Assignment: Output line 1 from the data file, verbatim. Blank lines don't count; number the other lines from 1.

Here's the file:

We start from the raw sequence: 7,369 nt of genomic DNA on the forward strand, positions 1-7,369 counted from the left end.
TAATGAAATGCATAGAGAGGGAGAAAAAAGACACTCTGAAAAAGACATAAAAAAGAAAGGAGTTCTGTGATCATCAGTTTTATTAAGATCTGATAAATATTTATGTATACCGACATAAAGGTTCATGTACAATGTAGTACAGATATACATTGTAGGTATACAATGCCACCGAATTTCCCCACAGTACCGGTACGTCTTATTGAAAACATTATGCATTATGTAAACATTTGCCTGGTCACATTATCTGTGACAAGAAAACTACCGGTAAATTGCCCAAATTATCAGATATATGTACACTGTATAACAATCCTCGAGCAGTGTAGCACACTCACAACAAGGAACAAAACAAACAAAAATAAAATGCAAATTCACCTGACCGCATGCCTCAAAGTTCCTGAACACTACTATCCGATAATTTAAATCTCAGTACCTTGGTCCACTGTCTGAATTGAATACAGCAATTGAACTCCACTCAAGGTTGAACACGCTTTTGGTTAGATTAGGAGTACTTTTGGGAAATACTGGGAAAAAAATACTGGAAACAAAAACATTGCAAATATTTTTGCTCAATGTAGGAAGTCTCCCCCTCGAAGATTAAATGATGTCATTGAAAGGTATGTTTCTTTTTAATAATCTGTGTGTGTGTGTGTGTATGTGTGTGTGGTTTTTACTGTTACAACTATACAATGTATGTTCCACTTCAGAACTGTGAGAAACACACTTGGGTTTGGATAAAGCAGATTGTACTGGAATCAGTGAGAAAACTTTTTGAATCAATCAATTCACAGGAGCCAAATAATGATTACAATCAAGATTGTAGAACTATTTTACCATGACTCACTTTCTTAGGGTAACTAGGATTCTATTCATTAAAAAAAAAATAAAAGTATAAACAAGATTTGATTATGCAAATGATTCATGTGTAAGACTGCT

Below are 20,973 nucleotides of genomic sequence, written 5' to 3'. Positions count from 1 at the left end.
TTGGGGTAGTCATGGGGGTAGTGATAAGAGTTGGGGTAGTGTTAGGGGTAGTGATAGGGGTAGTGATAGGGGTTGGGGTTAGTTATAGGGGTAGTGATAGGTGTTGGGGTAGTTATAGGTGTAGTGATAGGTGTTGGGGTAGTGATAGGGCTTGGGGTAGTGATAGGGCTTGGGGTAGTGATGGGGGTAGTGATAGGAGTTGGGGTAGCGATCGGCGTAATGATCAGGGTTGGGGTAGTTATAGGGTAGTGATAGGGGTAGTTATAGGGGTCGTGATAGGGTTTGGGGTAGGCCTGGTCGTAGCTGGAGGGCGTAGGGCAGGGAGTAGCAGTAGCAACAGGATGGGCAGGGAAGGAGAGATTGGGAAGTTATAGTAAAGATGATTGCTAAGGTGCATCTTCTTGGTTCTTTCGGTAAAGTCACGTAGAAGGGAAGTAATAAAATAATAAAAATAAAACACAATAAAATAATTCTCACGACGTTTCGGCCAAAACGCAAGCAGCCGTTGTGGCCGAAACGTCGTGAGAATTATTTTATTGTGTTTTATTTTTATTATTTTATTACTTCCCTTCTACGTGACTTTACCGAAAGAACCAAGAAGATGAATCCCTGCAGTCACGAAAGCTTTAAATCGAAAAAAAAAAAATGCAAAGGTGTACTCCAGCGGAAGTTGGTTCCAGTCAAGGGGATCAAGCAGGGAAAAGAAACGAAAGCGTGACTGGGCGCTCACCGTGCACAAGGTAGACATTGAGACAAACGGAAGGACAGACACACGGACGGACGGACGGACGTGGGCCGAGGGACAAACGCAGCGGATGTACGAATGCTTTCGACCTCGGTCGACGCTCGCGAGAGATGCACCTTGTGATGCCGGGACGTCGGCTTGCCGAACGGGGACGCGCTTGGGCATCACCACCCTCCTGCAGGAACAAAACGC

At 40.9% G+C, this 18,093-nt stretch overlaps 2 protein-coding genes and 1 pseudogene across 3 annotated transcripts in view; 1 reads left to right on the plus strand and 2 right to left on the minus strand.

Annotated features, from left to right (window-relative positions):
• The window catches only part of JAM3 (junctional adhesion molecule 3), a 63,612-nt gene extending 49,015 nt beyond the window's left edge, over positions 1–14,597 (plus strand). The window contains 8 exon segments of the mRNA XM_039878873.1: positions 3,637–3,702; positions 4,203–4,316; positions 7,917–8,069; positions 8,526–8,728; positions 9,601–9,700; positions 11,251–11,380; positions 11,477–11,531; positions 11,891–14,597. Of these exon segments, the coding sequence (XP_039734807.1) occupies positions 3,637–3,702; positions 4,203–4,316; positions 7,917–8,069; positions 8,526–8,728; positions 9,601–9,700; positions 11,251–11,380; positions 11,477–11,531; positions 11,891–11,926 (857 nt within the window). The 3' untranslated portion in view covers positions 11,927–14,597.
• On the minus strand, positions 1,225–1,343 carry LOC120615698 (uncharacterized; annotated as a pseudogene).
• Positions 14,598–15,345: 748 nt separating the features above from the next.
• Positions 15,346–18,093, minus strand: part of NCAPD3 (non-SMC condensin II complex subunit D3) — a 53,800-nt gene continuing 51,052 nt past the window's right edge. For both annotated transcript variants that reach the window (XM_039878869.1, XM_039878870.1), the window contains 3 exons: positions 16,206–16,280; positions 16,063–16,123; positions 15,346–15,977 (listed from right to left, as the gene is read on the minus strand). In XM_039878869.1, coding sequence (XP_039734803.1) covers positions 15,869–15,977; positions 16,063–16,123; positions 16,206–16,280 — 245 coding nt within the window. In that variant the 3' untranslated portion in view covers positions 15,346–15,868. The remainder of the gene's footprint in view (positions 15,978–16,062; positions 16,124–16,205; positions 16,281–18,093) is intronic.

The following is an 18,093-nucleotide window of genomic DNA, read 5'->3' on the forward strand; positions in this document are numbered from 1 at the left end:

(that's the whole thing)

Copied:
We start from the raw sequence: 7,369 nt of genomic DNA on the forward strand, positions 1-7,369 counted from the left end.